Tuesday, January 16, 2007

Royal Jelly Stimulates Bone Formation

Research Center Reveals New Findings on Biochemistry
Life Science Weekly, January 16, 2007

A report, "Royal jelly stimulates bone formation: physiologic and nutrigenomic studies with mice and cell lines," is newly published data in Bioscience, Biotechnology, and Biochemistry. According to recent research from Japan, "Royal jelly (RJ) has diverse physiological and pharmacological functions. We observed its weak estrogenic activity in the previous study."

"RJ stimulated the proliferation of mouse osteoblast-like MC3T3-E1 cells at 0.1 mg/ml, and the effect was blocked by the specific estrogen receptor antagonist ICI 182,780. The addition of 0.1-1.0 mg/ml RJ enhanced collagen production in culture medium. Oral administration of RJ to normal female mice for 9 weeks increased the ash content of their tibiae. DNA microarray analysis revealed significant changes in gene expression related to extracellular matrix formation when the femurs of mice fed RJ were analyzed. Quantitative reverse transcriptase-PCR (RT-PCR) confirmed up-regulation of procollagen I alpha1 gene expression," wrote Y. Narita and colleagues, Research Center.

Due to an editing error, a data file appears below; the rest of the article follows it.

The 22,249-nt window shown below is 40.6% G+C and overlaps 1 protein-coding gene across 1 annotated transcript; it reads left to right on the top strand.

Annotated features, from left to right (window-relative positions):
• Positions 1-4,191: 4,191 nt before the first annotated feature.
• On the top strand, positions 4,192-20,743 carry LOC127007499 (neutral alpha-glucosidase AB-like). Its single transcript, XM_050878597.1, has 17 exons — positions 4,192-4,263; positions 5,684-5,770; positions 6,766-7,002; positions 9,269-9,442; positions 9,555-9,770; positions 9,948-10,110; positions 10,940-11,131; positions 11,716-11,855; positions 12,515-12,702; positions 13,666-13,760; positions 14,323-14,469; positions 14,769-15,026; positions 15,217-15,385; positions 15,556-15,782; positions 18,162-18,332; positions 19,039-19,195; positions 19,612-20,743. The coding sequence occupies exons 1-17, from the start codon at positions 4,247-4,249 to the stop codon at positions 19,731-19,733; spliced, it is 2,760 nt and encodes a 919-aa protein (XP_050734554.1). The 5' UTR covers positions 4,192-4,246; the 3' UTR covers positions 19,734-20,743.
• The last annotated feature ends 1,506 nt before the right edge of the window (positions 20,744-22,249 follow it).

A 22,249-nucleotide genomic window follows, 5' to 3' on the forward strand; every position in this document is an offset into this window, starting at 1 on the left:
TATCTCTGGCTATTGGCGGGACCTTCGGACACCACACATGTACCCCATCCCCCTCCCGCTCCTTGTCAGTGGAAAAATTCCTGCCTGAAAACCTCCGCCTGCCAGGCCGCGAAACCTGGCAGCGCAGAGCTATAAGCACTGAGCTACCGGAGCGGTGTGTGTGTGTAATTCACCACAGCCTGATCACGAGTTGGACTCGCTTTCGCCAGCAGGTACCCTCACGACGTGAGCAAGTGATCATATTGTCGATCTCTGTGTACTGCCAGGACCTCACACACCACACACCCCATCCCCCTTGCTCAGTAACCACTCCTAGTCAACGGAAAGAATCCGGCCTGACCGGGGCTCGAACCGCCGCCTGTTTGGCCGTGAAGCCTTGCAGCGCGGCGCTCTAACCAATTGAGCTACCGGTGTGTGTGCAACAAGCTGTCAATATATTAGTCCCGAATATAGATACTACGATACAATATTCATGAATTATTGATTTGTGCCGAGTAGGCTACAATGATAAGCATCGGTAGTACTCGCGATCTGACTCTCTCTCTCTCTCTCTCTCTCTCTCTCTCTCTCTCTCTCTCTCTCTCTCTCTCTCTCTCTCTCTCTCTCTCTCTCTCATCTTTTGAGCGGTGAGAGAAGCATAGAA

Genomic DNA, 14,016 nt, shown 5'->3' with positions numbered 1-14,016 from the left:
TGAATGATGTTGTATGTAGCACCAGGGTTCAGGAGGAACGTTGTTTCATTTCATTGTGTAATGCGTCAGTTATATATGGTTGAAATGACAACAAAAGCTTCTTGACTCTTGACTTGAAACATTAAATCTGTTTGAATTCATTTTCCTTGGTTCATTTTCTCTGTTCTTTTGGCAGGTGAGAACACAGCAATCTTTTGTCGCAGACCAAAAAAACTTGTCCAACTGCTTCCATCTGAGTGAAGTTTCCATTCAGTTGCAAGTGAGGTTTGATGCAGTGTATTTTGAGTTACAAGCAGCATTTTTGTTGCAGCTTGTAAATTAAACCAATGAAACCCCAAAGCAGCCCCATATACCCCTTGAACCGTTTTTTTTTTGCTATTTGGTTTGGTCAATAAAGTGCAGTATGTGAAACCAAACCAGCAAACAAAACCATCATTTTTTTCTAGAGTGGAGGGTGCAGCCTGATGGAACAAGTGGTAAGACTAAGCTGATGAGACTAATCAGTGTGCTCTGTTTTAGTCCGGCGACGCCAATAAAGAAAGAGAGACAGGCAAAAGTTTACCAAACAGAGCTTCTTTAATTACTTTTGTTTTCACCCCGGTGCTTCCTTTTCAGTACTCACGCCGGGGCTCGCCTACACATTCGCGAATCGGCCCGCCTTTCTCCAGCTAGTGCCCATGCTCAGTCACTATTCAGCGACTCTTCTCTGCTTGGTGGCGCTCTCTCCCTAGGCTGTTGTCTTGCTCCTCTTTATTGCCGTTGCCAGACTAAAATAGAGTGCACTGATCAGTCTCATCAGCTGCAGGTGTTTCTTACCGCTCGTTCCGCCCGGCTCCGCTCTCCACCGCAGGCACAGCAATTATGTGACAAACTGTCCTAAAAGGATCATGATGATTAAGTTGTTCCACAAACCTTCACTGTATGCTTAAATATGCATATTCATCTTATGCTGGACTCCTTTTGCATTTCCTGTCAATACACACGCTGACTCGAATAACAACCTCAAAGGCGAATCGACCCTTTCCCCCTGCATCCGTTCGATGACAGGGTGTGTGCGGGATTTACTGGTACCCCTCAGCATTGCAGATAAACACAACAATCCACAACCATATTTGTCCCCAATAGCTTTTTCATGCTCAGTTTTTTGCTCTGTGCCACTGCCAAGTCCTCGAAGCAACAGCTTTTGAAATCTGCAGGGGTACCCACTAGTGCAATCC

The researchers concluded: "These data suggest that RJ as a whole or some of its individual components stimulates production of type I collagen and other activities for bone formation through action on osteoblasts."…

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